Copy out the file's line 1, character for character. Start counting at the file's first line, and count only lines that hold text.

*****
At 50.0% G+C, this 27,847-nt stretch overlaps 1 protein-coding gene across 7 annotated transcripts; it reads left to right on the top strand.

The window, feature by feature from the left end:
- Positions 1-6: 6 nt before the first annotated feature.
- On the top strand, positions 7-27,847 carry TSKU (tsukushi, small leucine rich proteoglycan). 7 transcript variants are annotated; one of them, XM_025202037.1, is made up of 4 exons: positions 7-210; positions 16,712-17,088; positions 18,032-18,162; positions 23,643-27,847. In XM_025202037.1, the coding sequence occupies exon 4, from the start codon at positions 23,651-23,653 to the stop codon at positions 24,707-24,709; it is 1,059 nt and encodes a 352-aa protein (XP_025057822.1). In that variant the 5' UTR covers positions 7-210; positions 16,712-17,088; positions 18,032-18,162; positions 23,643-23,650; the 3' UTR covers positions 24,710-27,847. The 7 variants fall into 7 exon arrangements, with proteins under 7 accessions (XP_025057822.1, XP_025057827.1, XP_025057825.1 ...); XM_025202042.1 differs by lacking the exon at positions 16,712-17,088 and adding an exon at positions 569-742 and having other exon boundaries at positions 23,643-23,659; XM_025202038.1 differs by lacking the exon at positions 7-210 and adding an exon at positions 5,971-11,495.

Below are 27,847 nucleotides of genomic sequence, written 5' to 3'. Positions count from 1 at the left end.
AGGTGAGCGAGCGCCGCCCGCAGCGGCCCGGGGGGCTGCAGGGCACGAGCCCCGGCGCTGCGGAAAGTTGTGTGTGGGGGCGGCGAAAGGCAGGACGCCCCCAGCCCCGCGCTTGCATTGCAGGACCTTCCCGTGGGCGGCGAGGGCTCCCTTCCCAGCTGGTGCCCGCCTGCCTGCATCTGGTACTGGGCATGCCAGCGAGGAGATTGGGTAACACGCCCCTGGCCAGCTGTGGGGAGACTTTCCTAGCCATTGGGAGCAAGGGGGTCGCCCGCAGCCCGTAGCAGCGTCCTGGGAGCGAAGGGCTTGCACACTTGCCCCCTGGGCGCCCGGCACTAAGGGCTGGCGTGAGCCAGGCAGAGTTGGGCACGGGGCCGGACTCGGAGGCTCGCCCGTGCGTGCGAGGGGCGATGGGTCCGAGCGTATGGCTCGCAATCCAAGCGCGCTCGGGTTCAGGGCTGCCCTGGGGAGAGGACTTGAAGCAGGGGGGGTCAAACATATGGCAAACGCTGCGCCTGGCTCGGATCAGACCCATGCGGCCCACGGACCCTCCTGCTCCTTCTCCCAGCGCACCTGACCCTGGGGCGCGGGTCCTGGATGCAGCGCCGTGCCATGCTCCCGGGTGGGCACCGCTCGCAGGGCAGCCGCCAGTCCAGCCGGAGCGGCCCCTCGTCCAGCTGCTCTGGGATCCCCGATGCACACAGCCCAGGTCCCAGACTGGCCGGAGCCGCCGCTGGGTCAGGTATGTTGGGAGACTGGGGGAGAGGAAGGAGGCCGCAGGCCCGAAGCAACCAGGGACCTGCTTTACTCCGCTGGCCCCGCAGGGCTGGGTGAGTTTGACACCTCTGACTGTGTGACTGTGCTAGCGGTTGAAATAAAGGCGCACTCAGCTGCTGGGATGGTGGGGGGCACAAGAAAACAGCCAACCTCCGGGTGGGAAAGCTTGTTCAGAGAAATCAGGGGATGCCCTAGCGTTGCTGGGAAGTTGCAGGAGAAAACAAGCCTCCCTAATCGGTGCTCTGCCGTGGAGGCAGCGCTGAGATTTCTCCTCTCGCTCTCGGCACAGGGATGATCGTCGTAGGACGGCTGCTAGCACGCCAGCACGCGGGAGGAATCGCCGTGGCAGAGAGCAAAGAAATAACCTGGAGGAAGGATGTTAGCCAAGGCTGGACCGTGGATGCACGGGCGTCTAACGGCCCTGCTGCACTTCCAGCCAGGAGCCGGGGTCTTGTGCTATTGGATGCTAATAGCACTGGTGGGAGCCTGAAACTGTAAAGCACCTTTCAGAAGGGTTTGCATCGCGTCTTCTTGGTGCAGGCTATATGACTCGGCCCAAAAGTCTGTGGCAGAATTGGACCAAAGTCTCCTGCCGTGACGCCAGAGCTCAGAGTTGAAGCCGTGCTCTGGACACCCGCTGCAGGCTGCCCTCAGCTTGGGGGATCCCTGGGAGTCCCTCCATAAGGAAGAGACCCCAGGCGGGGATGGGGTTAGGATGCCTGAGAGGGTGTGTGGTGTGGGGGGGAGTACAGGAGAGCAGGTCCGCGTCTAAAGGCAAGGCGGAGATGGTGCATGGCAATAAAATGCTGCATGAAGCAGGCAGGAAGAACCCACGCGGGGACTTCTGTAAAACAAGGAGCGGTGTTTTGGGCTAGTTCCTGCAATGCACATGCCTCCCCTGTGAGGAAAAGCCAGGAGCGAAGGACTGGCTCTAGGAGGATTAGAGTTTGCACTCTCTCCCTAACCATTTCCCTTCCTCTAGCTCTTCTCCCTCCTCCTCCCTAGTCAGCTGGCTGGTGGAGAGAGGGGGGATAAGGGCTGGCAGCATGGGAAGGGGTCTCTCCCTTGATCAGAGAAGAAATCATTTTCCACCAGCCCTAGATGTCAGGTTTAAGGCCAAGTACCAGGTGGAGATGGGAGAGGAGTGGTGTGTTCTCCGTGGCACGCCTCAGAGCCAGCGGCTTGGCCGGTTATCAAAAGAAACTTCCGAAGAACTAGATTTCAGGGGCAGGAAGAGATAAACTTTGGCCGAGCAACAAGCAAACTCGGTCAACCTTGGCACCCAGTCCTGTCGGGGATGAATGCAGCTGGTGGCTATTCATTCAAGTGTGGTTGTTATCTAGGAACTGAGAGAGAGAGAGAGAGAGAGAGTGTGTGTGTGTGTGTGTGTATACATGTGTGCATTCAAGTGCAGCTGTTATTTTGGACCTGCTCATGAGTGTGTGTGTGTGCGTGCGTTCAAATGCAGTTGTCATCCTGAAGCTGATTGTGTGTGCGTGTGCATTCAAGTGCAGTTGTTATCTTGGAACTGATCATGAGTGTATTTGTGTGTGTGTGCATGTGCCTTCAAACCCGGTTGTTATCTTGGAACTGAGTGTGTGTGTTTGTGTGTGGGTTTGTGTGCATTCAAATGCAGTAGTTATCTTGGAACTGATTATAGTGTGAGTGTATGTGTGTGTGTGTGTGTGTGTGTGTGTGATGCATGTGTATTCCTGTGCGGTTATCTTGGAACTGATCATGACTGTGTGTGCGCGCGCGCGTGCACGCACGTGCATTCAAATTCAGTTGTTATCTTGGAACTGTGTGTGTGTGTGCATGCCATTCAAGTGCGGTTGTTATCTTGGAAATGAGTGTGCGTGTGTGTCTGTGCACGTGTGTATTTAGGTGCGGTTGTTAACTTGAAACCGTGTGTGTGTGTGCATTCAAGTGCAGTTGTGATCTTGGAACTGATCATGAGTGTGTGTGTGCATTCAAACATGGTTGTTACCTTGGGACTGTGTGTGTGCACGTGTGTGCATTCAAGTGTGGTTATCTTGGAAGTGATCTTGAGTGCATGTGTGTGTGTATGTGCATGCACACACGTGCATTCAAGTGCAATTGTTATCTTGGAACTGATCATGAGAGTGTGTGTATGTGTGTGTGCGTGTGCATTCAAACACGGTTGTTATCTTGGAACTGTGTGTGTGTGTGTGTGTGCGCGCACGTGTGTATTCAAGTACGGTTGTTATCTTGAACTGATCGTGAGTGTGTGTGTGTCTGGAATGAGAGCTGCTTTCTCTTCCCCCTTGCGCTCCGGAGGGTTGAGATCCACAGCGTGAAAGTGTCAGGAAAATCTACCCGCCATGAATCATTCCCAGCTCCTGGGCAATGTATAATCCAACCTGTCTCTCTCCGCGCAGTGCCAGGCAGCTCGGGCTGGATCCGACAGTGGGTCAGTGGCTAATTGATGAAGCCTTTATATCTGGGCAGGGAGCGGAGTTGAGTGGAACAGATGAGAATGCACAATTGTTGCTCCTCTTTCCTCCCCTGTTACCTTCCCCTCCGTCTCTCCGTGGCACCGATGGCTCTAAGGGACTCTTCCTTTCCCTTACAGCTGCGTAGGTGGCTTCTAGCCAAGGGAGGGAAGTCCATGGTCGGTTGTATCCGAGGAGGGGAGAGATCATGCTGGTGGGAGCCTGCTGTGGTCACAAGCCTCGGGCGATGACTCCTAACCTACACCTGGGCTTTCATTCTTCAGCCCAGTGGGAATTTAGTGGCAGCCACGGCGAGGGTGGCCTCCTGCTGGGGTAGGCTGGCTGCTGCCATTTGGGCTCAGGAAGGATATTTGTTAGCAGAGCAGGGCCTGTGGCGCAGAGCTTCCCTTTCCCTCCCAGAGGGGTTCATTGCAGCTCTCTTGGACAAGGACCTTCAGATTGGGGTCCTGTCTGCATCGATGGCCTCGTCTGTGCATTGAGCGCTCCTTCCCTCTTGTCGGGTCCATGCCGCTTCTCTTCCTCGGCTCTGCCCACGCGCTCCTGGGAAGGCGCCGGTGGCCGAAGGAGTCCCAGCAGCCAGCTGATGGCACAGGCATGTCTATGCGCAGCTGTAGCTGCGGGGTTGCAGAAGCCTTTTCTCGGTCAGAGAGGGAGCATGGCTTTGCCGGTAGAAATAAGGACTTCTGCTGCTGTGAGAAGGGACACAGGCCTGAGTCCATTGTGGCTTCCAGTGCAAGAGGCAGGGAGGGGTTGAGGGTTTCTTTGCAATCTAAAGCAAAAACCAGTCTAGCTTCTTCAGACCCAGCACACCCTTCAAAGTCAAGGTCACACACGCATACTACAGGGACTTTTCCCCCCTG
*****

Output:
At 50.0% G+C, this 27,847-nt stretch overlaps 1 protein-coding gene across 7 annotated transcripts; it reads left to right on the top strand.